Monday, August 17, 2015

Henry's Noisy Painting

This may be my favorite painting so far by Henry.

He said, "This is what the sound of my drumming looks like."



Sunday, August 16, 2015

10: This Girl Is Ten Today

My middle child is 10 years old today. Believe it.

10 Facts, 10 Photos:

1. She has no need for a clock or calendar, because isn't Time just beautiful? Let's just love it and be in it. We will show up when we need to. Or something.



2. Her version of order involves motion and maybe a detour through the kitchen to conduct an experiment involving the blender and some water and cinnamon. And maybe some leaves. Whatever.



3. Her voice can mimic anything she hears. It's amazing.



4. When stressed, she escapes into scenarios that involve dolphins, unicorns and sometimes rainbows.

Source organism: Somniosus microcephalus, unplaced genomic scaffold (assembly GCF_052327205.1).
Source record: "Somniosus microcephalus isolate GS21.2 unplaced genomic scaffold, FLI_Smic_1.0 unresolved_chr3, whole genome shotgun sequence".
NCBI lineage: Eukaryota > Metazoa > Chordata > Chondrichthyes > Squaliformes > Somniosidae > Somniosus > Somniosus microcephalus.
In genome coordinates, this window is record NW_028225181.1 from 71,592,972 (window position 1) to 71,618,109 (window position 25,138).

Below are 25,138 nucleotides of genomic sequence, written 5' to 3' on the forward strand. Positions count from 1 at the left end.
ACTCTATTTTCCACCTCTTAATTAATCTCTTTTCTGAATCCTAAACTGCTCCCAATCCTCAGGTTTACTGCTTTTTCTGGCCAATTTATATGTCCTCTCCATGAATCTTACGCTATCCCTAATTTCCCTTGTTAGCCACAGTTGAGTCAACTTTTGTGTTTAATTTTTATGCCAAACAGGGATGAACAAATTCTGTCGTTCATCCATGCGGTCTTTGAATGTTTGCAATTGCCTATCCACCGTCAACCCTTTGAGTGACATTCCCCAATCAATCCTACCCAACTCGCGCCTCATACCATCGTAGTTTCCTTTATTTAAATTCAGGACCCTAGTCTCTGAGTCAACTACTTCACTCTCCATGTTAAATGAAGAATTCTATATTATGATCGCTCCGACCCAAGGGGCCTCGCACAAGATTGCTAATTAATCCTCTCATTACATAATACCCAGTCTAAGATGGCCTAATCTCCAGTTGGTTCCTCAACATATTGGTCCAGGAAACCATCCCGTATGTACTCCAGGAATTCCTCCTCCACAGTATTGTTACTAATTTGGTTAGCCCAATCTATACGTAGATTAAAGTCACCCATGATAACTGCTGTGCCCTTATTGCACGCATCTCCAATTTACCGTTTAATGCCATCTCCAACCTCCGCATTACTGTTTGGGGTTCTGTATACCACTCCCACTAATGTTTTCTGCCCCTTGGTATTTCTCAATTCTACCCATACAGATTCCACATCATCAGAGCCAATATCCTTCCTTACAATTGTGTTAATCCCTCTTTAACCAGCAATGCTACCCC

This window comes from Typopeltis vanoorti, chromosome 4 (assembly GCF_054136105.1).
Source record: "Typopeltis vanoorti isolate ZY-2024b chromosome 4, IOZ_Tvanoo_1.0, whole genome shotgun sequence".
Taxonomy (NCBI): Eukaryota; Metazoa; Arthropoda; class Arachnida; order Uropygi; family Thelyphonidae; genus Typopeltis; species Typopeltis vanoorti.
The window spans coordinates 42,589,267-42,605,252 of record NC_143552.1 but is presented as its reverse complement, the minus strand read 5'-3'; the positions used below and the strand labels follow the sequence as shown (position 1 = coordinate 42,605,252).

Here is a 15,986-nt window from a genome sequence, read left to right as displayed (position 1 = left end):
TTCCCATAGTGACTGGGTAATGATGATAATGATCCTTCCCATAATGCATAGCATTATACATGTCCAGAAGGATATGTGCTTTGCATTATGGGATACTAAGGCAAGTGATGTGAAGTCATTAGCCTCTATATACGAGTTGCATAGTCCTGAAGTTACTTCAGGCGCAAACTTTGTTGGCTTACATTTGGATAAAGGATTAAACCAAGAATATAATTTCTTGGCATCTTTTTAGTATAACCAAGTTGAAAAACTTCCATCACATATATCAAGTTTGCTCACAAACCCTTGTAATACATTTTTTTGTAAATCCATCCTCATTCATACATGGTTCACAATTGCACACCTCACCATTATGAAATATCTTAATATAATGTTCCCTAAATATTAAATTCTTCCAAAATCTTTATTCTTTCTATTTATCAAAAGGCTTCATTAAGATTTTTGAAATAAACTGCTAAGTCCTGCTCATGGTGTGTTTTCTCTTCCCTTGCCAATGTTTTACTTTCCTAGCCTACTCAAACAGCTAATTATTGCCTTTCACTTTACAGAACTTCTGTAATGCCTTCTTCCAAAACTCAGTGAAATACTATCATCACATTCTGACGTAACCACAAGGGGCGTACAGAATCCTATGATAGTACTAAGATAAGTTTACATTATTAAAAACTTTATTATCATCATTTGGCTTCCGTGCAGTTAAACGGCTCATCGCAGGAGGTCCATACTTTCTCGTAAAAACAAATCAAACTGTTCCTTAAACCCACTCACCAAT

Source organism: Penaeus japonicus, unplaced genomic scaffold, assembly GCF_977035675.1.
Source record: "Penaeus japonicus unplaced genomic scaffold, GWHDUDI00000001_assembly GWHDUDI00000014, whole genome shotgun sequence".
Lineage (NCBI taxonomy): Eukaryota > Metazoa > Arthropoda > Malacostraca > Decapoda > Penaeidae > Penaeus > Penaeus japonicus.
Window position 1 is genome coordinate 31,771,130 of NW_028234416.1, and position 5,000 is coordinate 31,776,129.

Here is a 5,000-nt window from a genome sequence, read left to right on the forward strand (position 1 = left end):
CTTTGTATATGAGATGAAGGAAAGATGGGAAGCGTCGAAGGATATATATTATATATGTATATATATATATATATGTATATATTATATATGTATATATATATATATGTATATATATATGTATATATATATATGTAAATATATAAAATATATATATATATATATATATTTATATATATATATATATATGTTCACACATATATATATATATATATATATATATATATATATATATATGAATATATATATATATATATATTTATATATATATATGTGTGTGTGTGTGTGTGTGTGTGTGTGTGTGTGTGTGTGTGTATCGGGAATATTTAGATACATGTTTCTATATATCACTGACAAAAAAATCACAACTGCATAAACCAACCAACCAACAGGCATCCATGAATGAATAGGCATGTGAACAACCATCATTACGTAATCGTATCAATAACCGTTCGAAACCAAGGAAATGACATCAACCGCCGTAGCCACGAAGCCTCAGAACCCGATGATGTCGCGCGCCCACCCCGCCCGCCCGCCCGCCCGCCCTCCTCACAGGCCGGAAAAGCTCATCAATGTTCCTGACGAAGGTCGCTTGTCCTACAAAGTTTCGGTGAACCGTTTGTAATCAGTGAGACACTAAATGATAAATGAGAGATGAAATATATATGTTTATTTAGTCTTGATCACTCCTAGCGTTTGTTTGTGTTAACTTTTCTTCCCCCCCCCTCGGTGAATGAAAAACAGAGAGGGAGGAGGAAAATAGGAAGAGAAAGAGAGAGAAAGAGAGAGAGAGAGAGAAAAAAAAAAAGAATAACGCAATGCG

5. She makes charts that match different hairstyles with different earrings and options of color schemes of clothing.



6. When she grows up, she has said she wants to be a fashion designer, a mom, a teacher, an artist, a poet, a singer, someone who helps others shop and put outfits together, a painter. She is already all of those things.



7. Her favorite foods are all in the brown-orange-yellow spectrum of the color wheel: Macaroni-n-cheese, chicken fingers, butter noodles, plain hamburgers, bread. Her mother is freaking out.



8. She is the perfect candidate for everything Disney channel and has figured out how to channel its relentless information through any mobile device. Scary.